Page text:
A few months ago I was in job-hunt mode, and during that period I had chats with a number of companies around Denver (mostly PR and Marketing agencies). In August I accepted a new position on the client side, running a wide range of marketing and PR stuff for a locally based financial services firm.
One of my very top priorities (along with assisting the VP of Marketing with a full-blown rebranding and heading up a complete redevelopment of the corporate Web site) was leading the search for a PR agency. I’d talked to most of the shops in town while doing my job search, so I had a decent idea what was out there, and a couple of the places I had talked with struck me as strong possibilities for my new company. So I put them on my big list and then called them to see if they were interested.
In both cases I got voice mail. I left a message saying hi, this is Sam Smith and I have an opportunity I think you might be interested in. Give me a call, etc.
Neither called me back.
Why, I wonder? Well, that’s obvious enough – since I didn’t say I’m running PR for a new company and we’re hunting for an agency, they probably thought I was hounding them about a job again and found it easier just not to return my call.
Obviously they both wouldn’t have gotten the business, and maybe neither would, but it’s extremely likely that one of them (maybe both) would have made the final round and been invited to present to the CEO. At that point, either might have won the business; my opinion mattered, but the CEO is the only guy in the building with a trump card.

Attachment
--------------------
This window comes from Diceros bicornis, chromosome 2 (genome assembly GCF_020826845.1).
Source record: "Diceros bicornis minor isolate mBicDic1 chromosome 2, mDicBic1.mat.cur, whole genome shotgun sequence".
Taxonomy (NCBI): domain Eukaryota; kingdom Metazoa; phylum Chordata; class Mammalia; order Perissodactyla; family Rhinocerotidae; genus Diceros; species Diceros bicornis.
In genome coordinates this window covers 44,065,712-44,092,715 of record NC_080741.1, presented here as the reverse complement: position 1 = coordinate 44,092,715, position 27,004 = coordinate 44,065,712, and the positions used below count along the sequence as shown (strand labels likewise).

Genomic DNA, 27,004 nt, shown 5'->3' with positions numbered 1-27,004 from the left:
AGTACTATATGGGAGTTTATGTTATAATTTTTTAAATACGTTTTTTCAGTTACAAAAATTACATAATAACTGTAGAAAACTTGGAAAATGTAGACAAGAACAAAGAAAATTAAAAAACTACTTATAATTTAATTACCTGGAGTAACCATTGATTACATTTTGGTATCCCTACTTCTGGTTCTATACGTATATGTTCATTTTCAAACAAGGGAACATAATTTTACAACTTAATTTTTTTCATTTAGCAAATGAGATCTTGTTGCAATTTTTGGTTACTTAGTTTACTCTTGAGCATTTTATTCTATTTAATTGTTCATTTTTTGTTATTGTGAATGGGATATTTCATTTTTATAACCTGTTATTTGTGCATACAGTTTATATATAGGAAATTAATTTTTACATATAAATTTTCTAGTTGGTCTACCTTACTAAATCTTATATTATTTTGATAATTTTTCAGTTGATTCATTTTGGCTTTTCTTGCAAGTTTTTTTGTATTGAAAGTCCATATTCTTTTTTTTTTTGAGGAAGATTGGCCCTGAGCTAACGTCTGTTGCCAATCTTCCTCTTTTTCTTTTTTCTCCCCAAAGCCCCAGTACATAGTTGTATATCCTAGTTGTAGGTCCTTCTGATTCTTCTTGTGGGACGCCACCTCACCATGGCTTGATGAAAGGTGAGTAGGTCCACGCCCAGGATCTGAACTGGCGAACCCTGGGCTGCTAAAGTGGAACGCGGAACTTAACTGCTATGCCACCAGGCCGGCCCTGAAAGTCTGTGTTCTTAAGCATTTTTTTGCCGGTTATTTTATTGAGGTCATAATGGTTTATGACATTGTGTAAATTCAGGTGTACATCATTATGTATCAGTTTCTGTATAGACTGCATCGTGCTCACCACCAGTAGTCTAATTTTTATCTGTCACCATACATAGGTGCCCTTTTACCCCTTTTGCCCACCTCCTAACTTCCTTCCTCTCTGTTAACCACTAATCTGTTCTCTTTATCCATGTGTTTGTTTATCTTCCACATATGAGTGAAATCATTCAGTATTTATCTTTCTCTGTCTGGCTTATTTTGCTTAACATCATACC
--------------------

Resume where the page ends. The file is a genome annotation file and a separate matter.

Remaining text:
If you’re cynical about my motives, you might be wondering why I played the game the way I did – why not be clear about my new position and why I was calling? Was I looking to dog somebody for not hiring me?
Hardly. Just because you don’t hire me doesn’t mean you’re not perfect for a situation down the road, and I’d be a moron to let that kind of junior-high pettiness get in the way of something that could make me more successful.
No, I did it that way because it was an opportunity to learn something important about the agencies in question. If they’re only going to take my call when I’m waving money in their faces, I don’t want them on my team. That’s not how genuine relationships work, and if you’ve been at this business for awhile you can smell that level of insincerity a mile away.
Reporters can smell it, too. It’s hard enough to build a solid relationship with a reporter or editor as is, and when they figure out that you only call when it’s about you, they stop taking your calls. (I have since learned that one of these two agencies has made its way onto the PR Spammer’s Blacklist, which I take as strong corroborating evidence for the point I’m making here.)
So those two agencies didn’t get to pitch, they didn’t get to meet the CEO, and they didn’t get the business of a company that’s going to absolutely blow up in the next two years.
My case isn’t going to change the world for anybody, but I can’t be the only one. I wonder how many other companies out there are hutzing themselves because they refuse to pick up the phone?
In the end, we hired a great agency and are very happy with how things are coming along. As a side note, they’re one of those firms that didn’t even bring me in for a chat. Remember that the next time the phone rings…